I’ve come to accept the fact that weekends are not what they used to be. Gone are the days of leisure reading. One must work quickly and ambitiously to tackle the stacks of papers (and/or saved browser tabs) amassed throughout the work week.
Catching up on television and video programming is often worthy of an entire Sunday. It is not easy to feel well read and up-to-date in an era of such intense content proliferation.
For what it’s worth, I dislike the word “content” -- a nebulous catchall for “all those things media companies can do.” A shift in terminology to “programming” and its various iterations would help to crystallize the conflict currently at hand: There is too much to consume and too little time to do so.
It was at last Wednesday’s CoInvent Media Summit, held at Manhattan law firm Anchin Block & Anchin, that Steve Rubel, Chief Content Strategist at global publicity firm Edelman, articulated just that. While other speakers sought to make a case for various methods of content distribution, in only a few words, Rubel summed up the industry’s most pressing issue -- the inverse relationship of content to time. I was grateful for the jolt of relevance. For every conference panel debating the future of OTT content or mobile video, there is an audience that may be better served the hour to catch up on programming.
For me, the major takeaway of the CoInvent Media Summit was that there is no off switch to content discoverability, creating both the most opportunistic and challenging of times for content providers. The same is true for the consumer.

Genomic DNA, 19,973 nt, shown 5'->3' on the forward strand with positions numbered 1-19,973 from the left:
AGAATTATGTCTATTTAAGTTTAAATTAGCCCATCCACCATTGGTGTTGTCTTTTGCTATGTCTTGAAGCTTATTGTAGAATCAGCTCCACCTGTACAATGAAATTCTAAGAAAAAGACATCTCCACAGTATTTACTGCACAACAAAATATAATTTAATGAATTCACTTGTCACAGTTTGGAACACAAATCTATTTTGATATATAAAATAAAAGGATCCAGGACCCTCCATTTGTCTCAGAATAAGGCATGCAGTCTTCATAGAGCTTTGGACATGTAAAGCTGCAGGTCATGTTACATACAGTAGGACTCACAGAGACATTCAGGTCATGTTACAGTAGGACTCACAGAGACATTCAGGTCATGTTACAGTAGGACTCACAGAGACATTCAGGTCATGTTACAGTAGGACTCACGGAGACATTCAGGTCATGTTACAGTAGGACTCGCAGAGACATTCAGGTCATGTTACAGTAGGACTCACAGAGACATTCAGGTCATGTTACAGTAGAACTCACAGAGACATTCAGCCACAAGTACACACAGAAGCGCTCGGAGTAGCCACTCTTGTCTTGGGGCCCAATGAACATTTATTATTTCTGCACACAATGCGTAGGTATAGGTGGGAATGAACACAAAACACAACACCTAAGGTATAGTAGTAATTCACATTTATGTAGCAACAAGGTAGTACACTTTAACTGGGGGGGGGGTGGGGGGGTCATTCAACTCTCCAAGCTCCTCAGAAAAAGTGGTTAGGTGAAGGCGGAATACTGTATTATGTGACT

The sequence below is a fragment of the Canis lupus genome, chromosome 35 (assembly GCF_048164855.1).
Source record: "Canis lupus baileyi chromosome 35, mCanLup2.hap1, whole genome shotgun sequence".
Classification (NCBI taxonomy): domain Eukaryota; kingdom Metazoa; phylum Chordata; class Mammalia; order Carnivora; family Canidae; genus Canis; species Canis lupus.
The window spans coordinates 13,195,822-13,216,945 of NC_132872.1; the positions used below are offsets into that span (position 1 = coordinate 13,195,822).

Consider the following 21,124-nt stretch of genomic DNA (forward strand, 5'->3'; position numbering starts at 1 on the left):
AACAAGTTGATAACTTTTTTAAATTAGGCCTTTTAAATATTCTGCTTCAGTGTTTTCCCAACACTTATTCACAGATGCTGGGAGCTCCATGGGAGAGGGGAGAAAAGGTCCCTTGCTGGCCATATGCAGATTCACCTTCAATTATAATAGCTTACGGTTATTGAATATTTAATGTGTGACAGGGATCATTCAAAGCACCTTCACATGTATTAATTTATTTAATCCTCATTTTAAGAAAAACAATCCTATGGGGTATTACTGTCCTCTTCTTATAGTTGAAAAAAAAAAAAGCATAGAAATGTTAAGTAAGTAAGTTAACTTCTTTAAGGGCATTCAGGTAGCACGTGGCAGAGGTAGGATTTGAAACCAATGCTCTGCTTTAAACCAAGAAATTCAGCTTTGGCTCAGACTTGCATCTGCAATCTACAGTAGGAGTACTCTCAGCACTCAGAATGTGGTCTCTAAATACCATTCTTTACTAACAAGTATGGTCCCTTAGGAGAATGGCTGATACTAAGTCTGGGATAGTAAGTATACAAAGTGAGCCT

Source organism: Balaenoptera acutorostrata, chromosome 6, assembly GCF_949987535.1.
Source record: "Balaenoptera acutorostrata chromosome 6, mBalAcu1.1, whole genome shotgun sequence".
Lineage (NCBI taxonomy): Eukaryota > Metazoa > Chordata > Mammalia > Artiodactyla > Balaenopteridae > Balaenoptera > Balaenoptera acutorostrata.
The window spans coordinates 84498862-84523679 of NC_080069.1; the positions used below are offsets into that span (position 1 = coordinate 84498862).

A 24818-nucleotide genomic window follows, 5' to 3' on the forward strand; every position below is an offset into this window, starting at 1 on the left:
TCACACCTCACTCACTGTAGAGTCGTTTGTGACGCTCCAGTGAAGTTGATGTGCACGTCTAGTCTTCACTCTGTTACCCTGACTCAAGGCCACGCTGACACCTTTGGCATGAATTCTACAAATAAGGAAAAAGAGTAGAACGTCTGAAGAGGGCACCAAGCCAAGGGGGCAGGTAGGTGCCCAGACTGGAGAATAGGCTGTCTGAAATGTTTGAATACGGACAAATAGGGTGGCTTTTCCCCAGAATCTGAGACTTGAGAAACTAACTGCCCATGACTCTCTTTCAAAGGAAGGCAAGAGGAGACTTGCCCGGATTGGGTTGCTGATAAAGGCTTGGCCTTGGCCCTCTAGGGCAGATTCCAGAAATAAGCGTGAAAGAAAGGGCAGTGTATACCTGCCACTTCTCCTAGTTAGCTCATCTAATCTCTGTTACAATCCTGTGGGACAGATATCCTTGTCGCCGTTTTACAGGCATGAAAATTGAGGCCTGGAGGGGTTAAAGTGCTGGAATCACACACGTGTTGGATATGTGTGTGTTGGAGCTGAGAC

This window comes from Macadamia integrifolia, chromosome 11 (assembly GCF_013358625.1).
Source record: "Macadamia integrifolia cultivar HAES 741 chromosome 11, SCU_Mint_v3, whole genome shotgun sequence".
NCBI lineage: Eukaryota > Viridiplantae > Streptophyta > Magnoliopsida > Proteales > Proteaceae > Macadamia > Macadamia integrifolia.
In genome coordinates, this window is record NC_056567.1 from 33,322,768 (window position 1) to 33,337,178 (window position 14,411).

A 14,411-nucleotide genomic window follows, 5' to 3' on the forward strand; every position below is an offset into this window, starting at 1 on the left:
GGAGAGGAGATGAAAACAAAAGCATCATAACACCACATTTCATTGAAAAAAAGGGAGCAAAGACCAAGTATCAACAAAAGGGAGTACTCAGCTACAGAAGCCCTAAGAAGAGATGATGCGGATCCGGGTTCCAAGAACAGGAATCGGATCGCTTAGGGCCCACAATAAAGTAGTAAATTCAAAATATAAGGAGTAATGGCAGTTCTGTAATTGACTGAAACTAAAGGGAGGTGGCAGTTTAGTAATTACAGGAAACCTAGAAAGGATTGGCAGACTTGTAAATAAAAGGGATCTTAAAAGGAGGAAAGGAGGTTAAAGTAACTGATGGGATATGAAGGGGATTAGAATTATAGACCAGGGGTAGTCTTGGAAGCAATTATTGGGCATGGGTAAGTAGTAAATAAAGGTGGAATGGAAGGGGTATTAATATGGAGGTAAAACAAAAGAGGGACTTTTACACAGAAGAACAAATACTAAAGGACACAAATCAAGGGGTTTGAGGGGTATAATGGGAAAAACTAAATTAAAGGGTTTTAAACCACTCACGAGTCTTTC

One can always come across content worth consuming (or is, at least, enjoyable to consume). I just began a very serious relationship with “The Real Housewives of Beverly Hills” thanks to a mistaken channel change. Most of my online reading comes from links on Twitter without any purposeful searching. And there is no limit to the recommendations I field from friends via social media, email and word-of-mouth. One email from a friend I received last week read, “I’m sorry to do this to you.” Linked below her ominous note was a long-form piece from Fast Company (which I read last weekend, thank you very much).
Her sentiments ring true. I have sent similar missives with appropriate disclaimers: “when you have time, see below,” “if you have the chance…” “LONG but worth the read,” etc.
I’m now part of an Articles Club -- 2015’s answer to the Book Club of yore because none of my contemporaries have the bandwidth to finish a book in time for our monthly meetings. In fact, very few have the bandwidth to finish the selected articles in time for our monthly meetings.
As a consumer, I am completely overwhelmed by all there is to read, watch, see and do. Just yesterday I convincingly referred to The Atlantic as a bi-weekly magazine. It’s a monthly but with so many back issues left to page through I could only have assumed.
And yet, I am grateful for all the choice -- there is no shortage of good programming. Perhaps Dickens was off by a century or so when he wrote, “It is the best of times, it is the worst of times.”
How companies vie for a fixed share of consumers’ time will be the limiting factor of this decade’s media economy. There is no one size fits all approach to distribution so I am left wondering this: When do we reach the saturation point? Or have we already?
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